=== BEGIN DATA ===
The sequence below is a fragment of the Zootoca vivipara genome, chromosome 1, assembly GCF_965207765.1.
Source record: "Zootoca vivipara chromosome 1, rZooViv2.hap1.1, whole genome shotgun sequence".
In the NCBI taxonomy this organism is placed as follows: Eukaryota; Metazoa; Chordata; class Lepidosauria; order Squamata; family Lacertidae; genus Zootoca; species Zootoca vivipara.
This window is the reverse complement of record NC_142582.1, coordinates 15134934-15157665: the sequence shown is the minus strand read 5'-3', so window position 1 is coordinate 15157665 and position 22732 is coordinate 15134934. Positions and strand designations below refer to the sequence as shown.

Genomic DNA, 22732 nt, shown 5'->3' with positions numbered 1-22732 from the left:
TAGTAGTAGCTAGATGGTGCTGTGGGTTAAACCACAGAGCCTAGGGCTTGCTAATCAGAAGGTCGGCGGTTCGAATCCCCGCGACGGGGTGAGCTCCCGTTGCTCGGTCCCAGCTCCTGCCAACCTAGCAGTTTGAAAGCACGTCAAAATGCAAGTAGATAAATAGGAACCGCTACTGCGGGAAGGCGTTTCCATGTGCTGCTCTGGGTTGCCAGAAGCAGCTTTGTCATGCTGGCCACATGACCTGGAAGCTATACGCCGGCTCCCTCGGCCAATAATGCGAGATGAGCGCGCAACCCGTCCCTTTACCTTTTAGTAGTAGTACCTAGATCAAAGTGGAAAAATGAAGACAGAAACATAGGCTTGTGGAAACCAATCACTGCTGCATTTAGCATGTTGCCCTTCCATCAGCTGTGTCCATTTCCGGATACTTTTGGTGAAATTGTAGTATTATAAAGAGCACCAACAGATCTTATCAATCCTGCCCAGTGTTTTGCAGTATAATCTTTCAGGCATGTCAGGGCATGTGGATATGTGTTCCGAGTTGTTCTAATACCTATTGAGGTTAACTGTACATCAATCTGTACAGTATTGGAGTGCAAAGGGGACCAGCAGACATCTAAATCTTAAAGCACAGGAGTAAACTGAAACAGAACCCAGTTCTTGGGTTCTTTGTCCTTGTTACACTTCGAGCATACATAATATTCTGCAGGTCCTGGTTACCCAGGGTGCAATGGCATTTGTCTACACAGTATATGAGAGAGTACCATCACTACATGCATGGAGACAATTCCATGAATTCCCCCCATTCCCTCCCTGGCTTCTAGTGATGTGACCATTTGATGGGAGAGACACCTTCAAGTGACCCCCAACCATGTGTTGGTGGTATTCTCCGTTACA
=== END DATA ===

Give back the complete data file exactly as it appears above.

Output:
The sequence below is a fragment of the Zootoca vivipara genome, chromosome 1, assembly GCF_965207765.1.
Source record: "Zootoca vivipara chromosome 1, rZooViv2.hap1.1, whole genome shotgun sequence".
In the NCBI taxonomy this organism is placed as follows: Eukaryota; Metazoa; Chordata; class Lepidosauria; order Squamata; family Lacertidae; genus Zootoca; species Zootoca vivipara.
This window is the reverse complement of record NC_142582.1, coordinates 15134934-15157665: the sequence shown is the minus strand read 5'-3', so window position 1 is coordinate 15157665 and position 22732 is coordinate 15134934. Positions and strand designations below refer to the sequence as shown.

Genomic DNA, 22732 nt, shown 5'->3' with positions numbered 1-22732 from the left:
TAGTAGTAGCTAGATGGTGCTGTGGGTTAAACCACAGAGCCTAGGGCTTGCTAATCAGAAGGTCGGCGGTTCGAATCCCCGCGACGGGGTGAGCTCCCGTTGCTCGGTCCCAGCTCCTGCCAACCTAGCAGTTTGAAAGCACGTCAAAATGCAAGTAGATAAATAGGAACCGCTACTGCGGGAAGGCGTTTCCATGTGCTGCTCTGGGTTGCCAGAAGCAGCTTTGTCATGCTGGCCACATGACCTGGAAGCTATACGCCGGCTCCCTCGGCCAATAATGCGAGATGAGCGCGCAACCCGTCCCTTTACCTTTTAGTAGTAGTACCTAGATCAAAGTGGAAAAATGAAGACAGAAACATAGGCTTGTGGAAACCAATCACTGCTGCATTTAGCATGTTGCCCTTCCATCAGCTGTGTCCATTTCCGGATACTTTTGGTGAAATTGTAGTATTATAAAGAGCACCAACAGATCTTATCAATCCTGCCCAGTGTTTTGCAGTATAATCTTTCAGGCATGTCAGGGCATGTGGATATGTGTTCCGAGTTGTTCTAATACCTATTGAGGTTAACTGTACATCAATCTGTACAGTATTGGAGTGCAAAGGGGACCAGCAGACATCTAAATCTTAAAGCACAGGAGTAAACTGAAACAGAACCCAGTTCTTGGGTTCTTTGTCCTTGTTACACTTCGAGCATACATAATATTCTGCAGGTCCTGGTTACCCAGGGTGCAATGGCATTTGTCTACACAGTATATGAGAGAGTACCATCACTACATGCATGGAGACAATTCCATGAATTCCCCCCATTCCCTCCCTGGCTTCTAGTGATGTGACCATTTGATGGGAGAGACACCTTCAAGTGACCCCCAACCATGTGTTGGTGGTATTCTCCGTTACA